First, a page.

As the curators said, the catalogue will be presented as a narrative of anticipation that the advent of the ‘mycelocene’, a new era characterized by the recognition of sponges and their relationship with humans, and will take as its starting point the proposal made in 2023 by the Bento architects by looking at the possibilities it opens up.
Based on clues and fragments collected by Christine Aventin and Vinciane Despret, this investigation will bring together a variety of archives, including correspondence, extracts from mycological and philosophical texts, an anthropologist’s field notebooks, and reports by psychologists, historians and experts in therolinguistics (the discipline that studies non-human languages and literature).
Architecture vivante. Image courtesy of Bento
“The text evokes the entanglement of mycelium networks that are at the heart of the research on materials exhibited at the Belgian Pavilion of the Venice Architecture Biennale in the form of a heterogeneous, non-linear whole that brings together current scientific research and fictional proposals,” the pavilion added.
Image courtesy of Sonian
“Enviable alternatives for our territories”
“How can we rethink architecture in a world of finite resources? [We propose experimenting with enviable alternatives for our territories, our cities, alternatives that would be forged with and from the living beings who inhabit them and are their constituent fabric,” said Bento and Vinciane Despret.
“These experiments would in essence only extend, expand, and even honour the multiple (and often neglected) arrangements by and between humans and non-humans, the living and non-living […]”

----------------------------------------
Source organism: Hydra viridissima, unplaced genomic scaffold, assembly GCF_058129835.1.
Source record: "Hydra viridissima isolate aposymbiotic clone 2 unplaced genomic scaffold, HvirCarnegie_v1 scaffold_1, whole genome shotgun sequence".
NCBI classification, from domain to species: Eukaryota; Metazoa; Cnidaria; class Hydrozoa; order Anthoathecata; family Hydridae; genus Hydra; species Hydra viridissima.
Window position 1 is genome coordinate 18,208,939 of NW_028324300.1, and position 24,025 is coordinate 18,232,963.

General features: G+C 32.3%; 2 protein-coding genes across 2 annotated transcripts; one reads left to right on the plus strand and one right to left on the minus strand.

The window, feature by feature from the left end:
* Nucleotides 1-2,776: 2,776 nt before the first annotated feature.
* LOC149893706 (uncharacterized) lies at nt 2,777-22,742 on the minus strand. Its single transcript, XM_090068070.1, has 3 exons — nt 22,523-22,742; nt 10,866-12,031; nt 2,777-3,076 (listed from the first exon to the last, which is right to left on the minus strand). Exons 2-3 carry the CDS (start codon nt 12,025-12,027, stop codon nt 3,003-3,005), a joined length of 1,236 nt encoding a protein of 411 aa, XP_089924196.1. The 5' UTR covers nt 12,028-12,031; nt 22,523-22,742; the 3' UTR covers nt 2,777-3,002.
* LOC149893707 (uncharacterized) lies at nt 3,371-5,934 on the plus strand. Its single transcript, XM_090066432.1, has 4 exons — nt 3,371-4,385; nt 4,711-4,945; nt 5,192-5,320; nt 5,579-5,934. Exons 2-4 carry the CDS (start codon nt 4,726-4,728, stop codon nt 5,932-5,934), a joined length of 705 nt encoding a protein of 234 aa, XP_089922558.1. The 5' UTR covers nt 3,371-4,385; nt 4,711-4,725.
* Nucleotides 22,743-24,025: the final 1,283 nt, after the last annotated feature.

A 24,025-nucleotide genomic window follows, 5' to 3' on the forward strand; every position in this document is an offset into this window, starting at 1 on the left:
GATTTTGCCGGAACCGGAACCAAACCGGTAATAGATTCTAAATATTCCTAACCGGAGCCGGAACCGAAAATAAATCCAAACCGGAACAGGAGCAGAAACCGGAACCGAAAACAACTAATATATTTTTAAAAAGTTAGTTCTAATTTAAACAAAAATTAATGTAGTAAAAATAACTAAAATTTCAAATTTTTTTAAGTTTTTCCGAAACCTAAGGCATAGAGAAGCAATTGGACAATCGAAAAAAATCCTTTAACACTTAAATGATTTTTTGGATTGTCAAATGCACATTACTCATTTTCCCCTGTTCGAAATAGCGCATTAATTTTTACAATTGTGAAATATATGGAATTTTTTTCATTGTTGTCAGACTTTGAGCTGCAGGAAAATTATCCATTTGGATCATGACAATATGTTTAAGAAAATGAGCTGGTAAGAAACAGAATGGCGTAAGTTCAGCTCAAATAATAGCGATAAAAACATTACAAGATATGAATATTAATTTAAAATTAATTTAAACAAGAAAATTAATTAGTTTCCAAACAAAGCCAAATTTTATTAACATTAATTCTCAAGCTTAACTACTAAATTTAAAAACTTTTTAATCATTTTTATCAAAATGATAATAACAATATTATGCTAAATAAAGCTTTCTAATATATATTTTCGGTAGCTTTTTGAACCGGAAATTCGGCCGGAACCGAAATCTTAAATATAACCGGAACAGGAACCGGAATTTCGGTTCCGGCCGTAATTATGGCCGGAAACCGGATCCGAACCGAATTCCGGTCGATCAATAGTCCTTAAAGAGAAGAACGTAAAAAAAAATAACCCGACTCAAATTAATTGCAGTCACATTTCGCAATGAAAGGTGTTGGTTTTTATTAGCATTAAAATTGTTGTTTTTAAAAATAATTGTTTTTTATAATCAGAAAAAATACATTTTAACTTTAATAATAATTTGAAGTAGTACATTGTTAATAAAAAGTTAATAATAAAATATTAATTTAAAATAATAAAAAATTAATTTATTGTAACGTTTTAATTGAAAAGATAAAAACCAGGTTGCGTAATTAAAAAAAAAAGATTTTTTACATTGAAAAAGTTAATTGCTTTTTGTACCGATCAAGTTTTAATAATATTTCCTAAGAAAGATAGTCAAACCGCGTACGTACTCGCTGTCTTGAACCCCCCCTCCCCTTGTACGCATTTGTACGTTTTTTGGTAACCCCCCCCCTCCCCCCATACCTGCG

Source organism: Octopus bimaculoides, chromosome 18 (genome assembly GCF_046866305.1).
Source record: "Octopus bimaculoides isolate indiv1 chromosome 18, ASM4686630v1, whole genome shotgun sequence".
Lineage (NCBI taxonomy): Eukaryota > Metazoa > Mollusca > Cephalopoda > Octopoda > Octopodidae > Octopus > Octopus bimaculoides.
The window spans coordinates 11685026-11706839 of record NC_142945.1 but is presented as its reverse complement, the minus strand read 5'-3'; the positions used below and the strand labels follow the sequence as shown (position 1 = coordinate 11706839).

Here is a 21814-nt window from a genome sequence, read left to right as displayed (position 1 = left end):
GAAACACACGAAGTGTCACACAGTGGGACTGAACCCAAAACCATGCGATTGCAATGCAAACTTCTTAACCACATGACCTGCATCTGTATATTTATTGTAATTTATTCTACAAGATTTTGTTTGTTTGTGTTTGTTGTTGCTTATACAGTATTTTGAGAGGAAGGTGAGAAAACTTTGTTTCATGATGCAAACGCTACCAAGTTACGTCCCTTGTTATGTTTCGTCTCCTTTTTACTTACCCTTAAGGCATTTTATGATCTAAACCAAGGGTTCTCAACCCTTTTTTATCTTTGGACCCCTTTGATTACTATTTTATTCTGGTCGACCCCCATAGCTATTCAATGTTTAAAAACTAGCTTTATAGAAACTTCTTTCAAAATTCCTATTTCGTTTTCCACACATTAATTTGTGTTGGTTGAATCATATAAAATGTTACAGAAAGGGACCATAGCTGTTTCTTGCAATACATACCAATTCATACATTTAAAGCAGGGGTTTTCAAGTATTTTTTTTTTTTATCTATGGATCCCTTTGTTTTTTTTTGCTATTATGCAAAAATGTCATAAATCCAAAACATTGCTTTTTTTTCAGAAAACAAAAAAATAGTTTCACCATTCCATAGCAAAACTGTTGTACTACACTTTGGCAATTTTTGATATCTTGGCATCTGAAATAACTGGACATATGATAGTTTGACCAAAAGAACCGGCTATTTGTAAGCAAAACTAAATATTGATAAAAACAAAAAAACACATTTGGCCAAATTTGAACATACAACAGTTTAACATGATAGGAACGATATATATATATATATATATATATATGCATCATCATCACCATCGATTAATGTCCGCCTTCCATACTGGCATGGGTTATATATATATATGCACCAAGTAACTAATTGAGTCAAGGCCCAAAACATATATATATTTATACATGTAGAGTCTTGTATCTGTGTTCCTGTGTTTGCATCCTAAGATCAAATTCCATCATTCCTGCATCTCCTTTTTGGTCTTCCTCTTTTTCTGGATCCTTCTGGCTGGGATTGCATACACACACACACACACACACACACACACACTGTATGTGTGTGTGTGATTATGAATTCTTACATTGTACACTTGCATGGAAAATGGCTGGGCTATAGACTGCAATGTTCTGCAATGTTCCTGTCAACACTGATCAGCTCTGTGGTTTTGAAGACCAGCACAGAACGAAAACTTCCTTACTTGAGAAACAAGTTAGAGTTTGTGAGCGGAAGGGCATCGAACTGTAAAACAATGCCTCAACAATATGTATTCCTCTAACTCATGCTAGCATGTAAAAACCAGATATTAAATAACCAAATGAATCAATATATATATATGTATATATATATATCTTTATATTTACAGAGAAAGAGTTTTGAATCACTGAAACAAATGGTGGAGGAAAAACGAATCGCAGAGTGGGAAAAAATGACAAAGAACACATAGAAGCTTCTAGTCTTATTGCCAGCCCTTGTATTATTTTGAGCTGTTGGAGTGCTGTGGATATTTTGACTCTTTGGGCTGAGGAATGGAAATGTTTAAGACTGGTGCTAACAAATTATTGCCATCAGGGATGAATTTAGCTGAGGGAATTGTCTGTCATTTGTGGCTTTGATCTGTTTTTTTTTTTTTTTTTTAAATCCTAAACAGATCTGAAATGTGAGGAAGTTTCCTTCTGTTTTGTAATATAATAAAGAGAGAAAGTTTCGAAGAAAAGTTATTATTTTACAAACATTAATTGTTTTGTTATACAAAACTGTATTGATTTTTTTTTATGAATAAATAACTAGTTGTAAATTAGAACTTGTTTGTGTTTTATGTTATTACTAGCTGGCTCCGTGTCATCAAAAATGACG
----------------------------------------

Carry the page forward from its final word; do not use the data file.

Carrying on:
“The “In vivo” pavilion will provide a time and a place for critical thinking, particularly because questions of responsibility, of taking into account other beings and of justice will be discussed in relation to living and structures.”
“Its strength however will be defined above all by concrete and inventive proposals for an enviable future of living, for which the territory of the Wallonia-Brussels Federation will serve as a starting point for thinking, listing, affirming, confirming, revoking, planning, fantasizing and above all dreaming,” Bento and Vinciane Despret added.
Prototypage de la structure du pavillons. Image courtesy of Bento
The “In Vivo” proposal was selected unanimously by the panel from among the 19 applications that were submitted in response to the call for projects. The narrative was judged to be clear and committed, with an original constructive approach.
The pavilion was made in collaboration with Corentin Mahieu, Juliette Salme, Corentin Mullender, Permafungi, BC Materials, Sonian Wood Coop.
Several pavilions announced their themes and details for the 2023 Venice Architecture Biennale, such as Gabriela De Matos and Paulo Tavares were announced as the curators of the Brazilian Pavilion, the Danish Pavilion will explore Coastal Imaginaries curated by Josephine Michau.
Plan Venice. Image courtesy of Bento
More recently, the Korean Pavilion announced its theme, 2086: Together How?, the Austrian Pavilion presented its theme PARTECIPAZIONE / BETEILIGUNG, the Spanish Pavilion presented its theme Foodscapes at the Venice Architecture Biennale, the Polish Pavilion will present Datament, the Türkiye Pavilion will present Ghost Stories: The Carrier Bag Theory of Architecture.
Moreover, the Bulgarian Pavilion will explore Education is the Movement from Darkness to Light and the Hungarian Pavilion will present Reziduum – The Frequency of Architecture at this year’s biennale.
The Venice Architecture Biennale 2023 will take place from Saturday 20 May to Sunday 26 November, 2023 at the Arsenale and Giardini venues.
The theme of the 18th Venice Architecture Biennale is The Laboratory of the Future curated by Lesley Lokko.
Top image courtesy of Bento.
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Venice Architecture Biennale